NEW YORK – A mixed batch of earnings results gave investors little direction on Friday as traders began looking ahead to a packed schedule next week.
Volume was thin as traders prepared for a deluge of potentially market-moving events next week: a Federal Reserve meeting, the government’s monthly employment report and much more.
“Traders seem to be erring on the side of caution today,” said Jeffrey Kleintop, the chief market strategist for LPL Financial.
Expedia plunged 27 percent, the worst fall in the Standard & Poor’s 500 index. The online travel agency reported earnings Thursday that badly missed analysts’ expectations. Higher costs were the main culprit. Expedia lost $17.80 to $47.20.
It’s halftime in the second-quarter earnings season, and corporate profits are shaping up better than some had feared.
Analysts forecast that earnings for companies in the S&P 500 increased 4.5 percent over the same period in 2012, according to S&P Capital IQ. At the start of July, they predicted earnings would rise 2.8 percent. Nearly seven out of every 10 companies have surpassed Wall Street’s profit targets.
The results aren’t exactly impressive, said Sam Stovall, the chief equity strategist at S&P Capital IQ. Investors often argue that analysts set the bar for earnings so low that most companies are bound to jump over it. On average, more than six of every 10 companies beat Wall Street’s targets every quarter.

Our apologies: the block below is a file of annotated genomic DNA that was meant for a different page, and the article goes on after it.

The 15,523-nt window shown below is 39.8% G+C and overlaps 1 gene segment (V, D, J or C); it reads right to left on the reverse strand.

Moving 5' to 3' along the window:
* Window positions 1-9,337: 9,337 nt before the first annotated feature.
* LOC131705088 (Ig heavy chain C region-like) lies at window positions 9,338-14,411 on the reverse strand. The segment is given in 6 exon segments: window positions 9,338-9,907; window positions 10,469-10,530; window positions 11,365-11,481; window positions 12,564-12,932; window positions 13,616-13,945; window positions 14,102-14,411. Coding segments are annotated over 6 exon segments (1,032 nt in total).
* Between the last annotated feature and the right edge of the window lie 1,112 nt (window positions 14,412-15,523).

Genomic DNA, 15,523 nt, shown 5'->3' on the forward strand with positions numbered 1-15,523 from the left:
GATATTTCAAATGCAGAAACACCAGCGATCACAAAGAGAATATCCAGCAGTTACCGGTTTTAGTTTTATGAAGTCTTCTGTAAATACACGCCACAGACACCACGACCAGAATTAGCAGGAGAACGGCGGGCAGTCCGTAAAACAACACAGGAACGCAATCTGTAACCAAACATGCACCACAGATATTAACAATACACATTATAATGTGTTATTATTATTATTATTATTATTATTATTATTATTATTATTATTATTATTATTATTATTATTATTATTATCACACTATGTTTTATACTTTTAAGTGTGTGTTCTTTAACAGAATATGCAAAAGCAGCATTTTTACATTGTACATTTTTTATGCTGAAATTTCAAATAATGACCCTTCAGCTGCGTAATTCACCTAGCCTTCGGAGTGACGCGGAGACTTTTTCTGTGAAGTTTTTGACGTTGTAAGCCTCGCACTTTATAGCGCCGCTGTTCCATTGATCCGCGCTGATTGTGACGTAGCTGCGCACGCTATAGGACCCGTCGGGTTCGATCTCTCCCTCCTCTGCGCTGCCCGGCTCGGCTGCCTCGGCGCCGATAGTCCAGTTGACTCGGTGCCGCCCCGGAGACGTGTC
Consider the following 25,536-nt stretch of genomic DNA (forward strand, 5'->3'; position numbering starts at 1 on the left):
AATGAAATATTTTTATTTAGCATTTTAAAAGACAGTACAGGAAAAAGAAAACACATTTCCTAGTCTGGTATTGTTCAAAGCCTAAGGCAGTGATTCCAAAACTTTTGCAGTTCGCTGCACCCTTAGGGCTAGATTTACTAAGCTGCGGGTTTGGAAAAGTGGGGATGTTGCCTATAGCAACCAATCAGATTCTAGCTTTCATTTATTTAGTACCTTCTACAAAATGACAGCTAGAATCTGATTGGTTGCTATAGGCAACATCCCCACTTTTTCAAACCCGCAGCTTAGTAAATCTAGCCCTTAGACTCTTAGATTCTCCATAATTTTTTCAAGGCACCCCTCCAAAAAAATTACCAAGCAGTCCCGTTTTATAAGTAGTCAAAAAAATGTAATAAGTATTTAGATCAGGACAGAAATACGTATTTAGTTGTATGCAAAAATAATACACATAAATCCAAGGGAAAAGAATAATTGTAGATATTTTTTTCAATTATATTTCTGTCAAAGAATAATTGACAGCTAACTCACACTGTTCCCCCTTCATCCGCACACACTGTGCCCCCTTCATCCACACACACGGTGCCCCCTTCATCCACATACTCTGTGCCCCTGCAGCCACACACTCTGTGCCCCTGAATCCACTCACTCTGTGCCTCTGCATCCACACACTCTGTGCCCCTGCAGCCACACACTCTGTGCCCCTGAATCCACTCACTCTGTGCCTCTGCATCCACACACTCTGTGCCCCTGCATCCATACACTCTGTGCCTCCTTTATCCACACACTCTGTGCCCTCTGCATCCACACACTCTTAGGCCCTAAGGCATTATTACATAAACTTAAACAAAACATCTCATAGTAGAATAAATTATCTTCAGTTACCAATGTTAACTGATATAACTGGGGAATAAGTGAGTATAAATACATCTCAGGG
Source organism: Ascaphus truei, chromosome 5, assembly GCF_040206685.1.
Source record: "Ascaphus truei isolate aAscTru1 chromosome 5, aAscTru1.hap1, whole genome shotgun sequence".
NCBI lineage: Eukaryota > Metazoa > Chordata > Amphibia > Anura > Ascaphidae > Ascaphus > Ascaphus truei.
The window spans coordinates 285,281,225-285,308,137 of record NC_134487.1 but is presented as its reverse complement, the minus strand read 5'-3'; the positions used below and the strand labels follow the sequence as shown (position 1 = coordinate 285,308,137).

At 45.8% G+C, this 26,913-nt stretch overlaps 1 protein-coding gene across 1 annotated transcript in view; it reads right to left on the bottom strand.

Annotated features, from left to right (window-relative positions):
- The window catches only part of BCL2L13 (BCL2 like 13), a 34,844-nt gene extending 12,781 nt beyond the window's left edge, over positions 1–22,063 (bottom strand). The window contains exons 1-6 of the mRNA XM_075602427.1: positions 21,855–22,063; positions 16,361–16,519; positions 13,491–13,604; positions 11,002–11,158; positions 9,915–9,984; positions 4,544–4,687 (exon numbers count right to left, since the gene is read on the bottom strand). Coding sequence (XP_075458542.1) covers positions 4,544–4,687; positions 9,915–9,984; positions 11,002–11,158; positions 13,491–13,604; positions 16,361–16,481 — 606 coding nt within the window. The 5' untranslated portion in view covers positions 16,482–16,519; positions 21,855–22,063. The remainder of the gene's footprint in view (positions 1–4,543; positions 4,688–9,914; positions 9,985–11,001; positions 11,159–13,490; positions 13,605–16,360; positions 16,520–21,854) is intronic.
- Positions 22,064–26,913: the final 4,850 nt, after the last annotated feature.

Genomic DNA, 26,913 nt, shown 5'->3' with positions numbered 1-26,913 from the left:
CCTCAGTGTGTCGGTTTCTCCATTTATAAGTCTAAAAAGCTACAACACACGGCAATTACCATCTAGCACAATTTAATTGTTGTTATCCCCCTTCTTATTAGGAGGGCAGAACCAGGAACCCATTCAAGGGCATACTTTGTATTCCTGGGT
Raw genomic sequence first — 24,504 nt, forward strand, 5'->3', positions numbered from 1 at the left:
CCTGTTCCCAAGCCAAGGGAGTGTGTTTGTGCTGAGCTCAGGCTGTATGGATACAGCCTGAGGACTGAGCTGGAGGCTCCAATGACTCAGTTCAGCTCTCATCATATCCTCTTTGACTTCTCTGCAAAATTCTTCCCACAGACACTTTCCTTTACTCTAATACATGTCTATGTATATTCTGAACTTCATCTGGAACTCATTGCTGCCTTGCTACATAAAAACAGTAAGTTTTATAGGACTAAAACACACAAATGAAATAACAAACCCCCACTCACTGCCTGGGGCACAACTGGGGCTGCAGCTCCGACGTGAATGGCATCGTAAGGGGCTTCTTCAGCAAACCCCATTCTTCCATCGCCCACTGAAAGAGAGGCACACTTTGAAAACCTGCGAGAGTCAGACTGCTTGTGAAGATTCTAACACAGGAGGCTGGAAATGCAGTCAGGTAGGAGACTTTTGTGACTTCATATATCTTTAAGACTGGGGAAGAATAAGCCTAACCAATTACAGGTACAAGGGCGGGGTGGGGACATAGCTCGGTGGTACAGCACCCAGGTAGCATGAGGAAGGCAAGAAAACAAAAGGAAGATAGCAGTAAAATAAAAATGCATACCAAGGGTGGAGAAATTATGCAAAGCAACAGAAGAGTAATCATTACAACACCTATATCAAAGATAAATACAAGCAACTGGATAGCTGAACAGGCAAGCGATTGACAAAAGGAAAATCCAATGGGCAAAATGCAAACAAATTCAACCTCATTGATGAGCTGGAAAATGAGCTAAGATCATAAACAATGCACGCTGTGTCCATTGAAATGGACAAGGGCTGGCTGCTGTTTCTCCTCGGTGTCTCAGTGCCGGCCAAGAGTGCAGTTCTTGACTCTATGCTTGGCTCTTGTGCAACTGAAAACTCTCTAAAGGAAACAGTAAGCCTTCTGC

The stock market hasn’t ended the week with a loss since June 21, when speculation that the Federal Reserve would start easing off its support for the economy rattled financial markets.
Kleintop cautioned against reading too much into the market’s moves on Friday or the weekly loss. The S&P 500 is still up 5.3 percent for the month and 18.6 percent for the year.
“It’s just one week down after four up,” he said. “If the market just goes higher and higher week after week, you would see a major swoon when it runs into some disappointing news.”
sponsored According to two 2015 surveys, 62 percent of Americans do not have enough savings to handle an unexpected emergency, much less any long-term plans.